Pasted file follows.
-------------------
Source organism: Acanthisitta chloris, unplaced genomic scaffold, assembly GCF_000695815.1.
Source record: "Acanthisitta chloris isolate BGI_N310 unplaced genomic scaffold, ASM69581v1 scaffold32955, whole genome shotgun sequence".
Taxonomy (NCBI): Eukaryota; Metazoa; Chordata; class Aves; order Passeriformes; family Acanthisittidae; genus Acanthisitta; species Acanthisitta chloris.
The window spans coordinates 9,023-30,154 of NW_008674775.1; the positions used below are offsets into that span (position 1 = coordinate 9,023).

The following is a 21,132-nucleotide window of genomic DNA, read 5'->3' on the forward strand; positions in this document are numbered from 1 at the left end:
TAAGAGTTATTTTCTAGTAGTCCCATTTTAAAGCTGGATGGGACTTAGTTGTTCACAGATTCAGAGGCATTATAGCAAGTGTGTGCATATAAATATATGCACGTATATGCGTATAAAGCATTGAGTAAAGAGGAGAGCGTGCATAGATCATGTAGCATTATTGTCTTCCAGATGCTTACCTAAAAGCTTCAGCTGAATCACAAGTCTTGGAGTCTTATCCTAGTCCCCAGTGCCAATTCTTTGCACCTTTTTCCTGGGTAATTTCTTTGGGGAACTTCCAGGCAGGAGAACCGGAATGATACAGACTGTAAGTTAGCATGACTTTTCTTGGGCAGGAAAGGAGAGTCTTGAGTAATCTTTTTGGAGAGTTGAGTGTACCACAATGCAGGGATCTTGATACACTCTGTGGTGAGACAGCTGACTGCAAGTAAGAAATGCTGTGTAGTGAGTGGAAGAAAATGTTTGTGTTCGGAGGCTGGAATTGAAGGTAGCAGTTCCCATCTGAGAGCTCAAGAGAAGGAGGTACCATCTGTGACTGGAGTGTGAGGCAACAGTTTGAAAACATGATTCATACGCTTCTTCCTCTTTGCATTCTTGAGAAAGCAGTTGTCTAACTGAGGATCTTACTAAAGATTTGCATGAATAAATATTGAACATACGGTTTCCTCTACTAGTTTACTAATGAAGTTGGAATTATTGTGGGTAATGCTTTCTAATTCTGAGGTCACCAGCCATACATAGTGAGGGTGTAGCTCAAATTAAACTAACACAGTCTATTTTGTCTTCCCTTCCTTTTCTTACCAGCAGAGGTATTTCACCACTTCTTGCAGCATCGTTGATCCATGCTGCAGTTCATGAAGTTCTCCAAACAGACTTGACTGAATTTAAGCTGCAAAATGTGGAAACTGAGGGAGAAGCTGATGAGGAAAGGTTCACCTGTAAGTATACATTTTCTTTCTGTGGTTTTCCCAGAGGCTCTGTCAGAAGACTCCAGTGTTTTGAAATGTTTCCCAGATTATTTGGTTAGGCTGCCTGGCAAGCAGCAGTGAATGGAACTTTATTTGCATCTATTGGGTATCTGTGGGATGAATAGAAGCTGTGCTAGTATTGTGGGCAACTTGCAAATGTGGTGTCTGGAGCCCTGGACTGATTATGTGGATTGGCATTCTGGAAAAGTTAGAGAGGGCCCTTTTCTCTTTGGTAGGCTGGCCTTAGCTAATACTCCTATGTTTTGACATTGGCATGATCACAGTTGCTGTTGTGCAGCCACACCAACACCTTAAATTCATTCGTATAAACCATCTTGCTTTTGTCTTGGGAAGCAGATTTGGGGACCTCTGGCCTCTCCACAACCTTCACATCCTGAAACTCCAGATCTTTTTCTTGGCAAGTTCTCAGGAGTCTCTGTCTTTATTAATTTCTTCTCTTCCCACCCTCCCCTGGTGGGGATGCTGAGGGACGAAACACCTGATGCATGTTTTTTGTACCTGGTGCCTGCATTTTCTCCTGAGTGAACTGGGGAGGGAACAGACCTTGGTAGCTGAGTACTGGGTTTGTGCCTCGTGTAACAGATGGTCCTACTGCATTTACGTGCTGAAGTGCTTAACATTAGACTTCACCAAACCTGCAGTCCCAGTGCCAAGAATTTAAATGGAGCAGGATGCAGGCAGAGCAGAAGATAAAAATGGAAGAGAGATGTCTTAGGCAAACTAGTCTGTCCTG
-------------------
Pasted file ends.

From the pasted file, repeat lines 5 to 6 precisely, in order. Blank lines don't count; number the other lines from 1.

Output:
The following is a 21,132-nucleotide window of genomic DNA, read 5'->3' on the forward strand; positions in this document are numbered from 1 at the left end:
TAAGAGTTATTTTCTAGTAGTCCCATTTTAAAGCTGGATGGGACTTAGTTGTTCACAGATTCAGAGGCATTATAGCAAGTGTGTGCATATAAATATATGCACGTATATGCGTATAAAGCATTGAGTAAAGAGGAGAGCGTGCATAGATCATGTAGCATTATTGTCTTCCAGATGCTTACCTAAAAGCTTCAGCTGAATCACAAGTCTTGGAGTCTTATCCTAGTCCCCAGTGCCAATTCTTTGCACCTTTTTCCTGGGTAATTTCTTTGGGGAACTTCCAGGCAGGAGAACCGGAATGATACAGACTGTAAGTTAGCATGACTTTTCTTGGGCAGGAAAGGAGAGTCTTGAGTAATCTTTTTGGAGAGTTGAGTGTACCACAATGCAGGGATCTTGATACACTCTGTGGTGAGACAGCTGACTGCAAGTAAGAAATGCTGTGTAGTGAGTGGAAGAAAATGTTTGTGTTCGGAGGCTGGAATTGAAGGTAGCAGTTCCCATCTGAGAGCTCAAGAGAAGGAGGTACCATCTGTGACTGGAGTGTGAGGCAACAGTTTGAAAACATGATTCATACGCTTCTTCCTCTTTGCATTCTTGAGAAAGCAGTTGTCTAACTGAGGATCTTACTAAAGATTTGCATGAATAAATATTGAACATACGGTTTCCTCTACTAGTTTACTAATGAAGTTGGAATTATTGTGGGTAATGCTTTCTAATTCTGAGGTCACCAGCCATACATAGTGAGGGTGTAGCTCAAATTAAACTAACACAGTCTATTTTGTCTTCCCTTCCTTTTCTTACCAGCAGAGGTATTTCACCACTTCTTGCAGCATCGTTGATCCATGCTGCAGTTCATGAAGTTCTCCAAACAGACTTGACTGAATTTAAGCTGCAAAATGTGGAAACTGAGGGAGAAGCTGATGAGGAAAGGTTCACCTGTAAGTATACATTTTCTTTCTGTGGTTTTCCCAGAGGCTCTGTCAGAAGACTCCAGTGTTTTGAAATGTTTCCCAGATTATTTGGTTAGGCTGCCTGGCAAGCAGCAGTGAATGGAACTTTATTTGCATCTATTGGGTATCTGTGGGATGAATAGAAGCTGTGCTAGTATTGTGGGCAACTTGCAAATGTGGTGTCTGGAGCCCTGGACTGATTATGTGGATTGGCATTCTGGAAAAGTTAGAGAGGGCCCTTTTCTCTTTGGTAGGCTGGCCTTAGCTAATACTCCTATGTTTTGACATTGGCATGATCACAGTTGCTGTTGTGCAGCCACACCAACACCTTAAATTCATTCGTATAAACCATCTTGCTTTTGTCTTGGGAAGCAGATTTGGGGACCTCTGGCCTCTCCACAACCTTCACATCCTGAAACTCCAGATCTTTTTCTTGGCAAGTTCTCAGGAGTCTCTGTCTTTATTAATTTCTTCTCTTCCCACCCTCCCCTGGTGGGGATGCTGAGGGACGAAACACCTGATGCATGTTTTTTGTACCTGGTGCCTGCATTTTCTCCTGAGTGAACTGGGGAGGGAACAGACCTTGGTAGCTGAGTACTGGGTTTGTGCCTCGTGTAACAGATGGTCCTACTGCATTTACGTGCTGAAGTGCTTAACATTAGACTTCACCAAACCTGCAGTCCCAGTGCCAAGAATTTAAATGGAGCAGGATGCAGGCAGAGCAGAAGATAAAAATGGAAGAGAGATGTCTTAGGCAAACTAGTCTGTCCTG